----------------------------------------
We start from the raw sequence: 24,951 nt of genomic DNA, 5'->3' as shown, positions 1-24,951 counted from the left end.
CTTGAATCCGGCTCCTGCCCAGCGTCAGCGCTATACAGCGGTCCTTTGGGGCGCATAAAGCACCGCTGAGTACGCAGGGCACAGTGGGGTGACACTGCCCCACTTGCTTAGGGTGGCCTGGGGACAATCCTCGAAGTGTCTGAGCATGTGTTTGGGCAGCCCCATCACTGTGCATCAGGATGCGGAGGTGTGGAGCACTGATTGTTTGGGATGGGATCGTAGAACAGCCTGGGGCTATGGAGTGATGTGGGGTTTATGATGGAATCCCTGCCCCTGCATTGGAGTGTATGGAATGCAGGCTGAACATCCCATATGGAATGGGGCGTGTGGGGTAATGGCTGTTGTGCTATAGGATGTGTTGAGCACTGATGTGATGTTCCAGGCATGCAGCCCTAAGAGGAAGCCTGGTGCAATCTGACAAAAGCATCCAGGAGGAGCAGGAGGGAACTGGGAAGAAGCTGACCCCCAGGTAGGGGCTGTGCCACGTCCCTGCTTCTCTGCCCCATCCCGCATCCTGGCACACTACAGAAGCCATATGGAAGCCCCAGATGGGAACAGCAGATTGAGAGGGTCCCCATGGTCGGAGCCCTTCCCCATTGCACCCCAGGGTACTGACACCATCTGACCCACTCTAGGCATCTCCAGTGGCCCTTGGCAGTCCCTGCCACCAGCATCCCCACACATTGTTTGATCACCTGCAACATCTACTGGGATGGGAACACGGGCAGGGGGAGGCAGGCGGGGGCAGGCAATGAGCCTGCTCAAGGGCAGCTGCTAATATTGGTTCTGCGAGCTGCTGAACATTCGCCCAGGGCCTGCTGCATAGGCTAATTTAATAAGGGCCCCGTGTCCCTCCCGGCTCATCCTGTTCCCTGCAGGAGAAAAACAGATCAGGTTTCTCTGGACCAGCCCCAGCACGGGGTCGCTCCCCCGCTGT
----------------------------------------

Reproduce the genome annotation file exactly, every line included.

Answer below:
We start from the raw sequence: 24,951 nt of genomic DNA, 5'->3' as shown, positions 1-24,951 counted from the left end.
CTTGAATCCGGCTCCTGCCCAGCGTCAGCGCTATACAGCGGTCCTTTGGGGCGCATAAAGCACCGCTGAGTACGCAGGGCACAGTGGGGTGACACTGCCCCACTTGCTTAGGGTGGCCTGGGGACAATCCTCGAAGTGTCTGAGCATGTGTTTGGGCAGCCCCATCACTGTGCATCAGGATGCGGAGGTGTGGAGCACTGATTGTTTGGGATGGGATCGTAGAACAGCCTGGGGCTATGGAGTGATGTGGGGTTTATGATGGAATCCCTGCCCCTGCATTGGAGTGTATGGAATGCAGGCTGAACATCCCATATGGAATGGGGCGTGTGGGGTAATGGCTGTTGTGCTATAGGATGTGTTGAGCACTGATGTGATGTTCCAGGCATGCAGCCCTAAGAGGAAGCCTGGTGCAATCTGACAAAAGCATCCAGGAGGAGCAGGAGGGAACTGGGAAGAAGCTGACCCCCAGGTAGGGGCTGTGCCACGTCCCTGCTTCTCTGCCCCATCCCGCATCCTGGCACACTACAGAAGCCATATGGAAGCCCCAGATGGGAACAGCAGATTGAGAGGGTCCCCATGGTCGGAGCCCTTCCCCATTGCACCCCAGGGTACTGACACCATCTGACCCACTCTAGGCATCTCCAGTGGCCCTTGGCAGTCCCTGCCACCAGCATCCCCACACATTGTTTGATCACCTGCAACATCTACTGGGATGGGAACACGGGCAGGGGGAGGCAGGCGGGGGCAGGCAATGAGCCTGCTCAAGGGCAGCTGCTAATATTGGTTCTGCGAGCTGCTGAACATTCGCCCAGGGCCTGCTGCATAGGCTAATTTAATAAGGGCCCCGTGTCCCTCCCGGCTCATCCTGTTCCCTGCAGGAGAAAAACAGATCAGGTTTCTCTGGACCAGCCCCAGCACGGGGTCGCTCCCCCGCTGT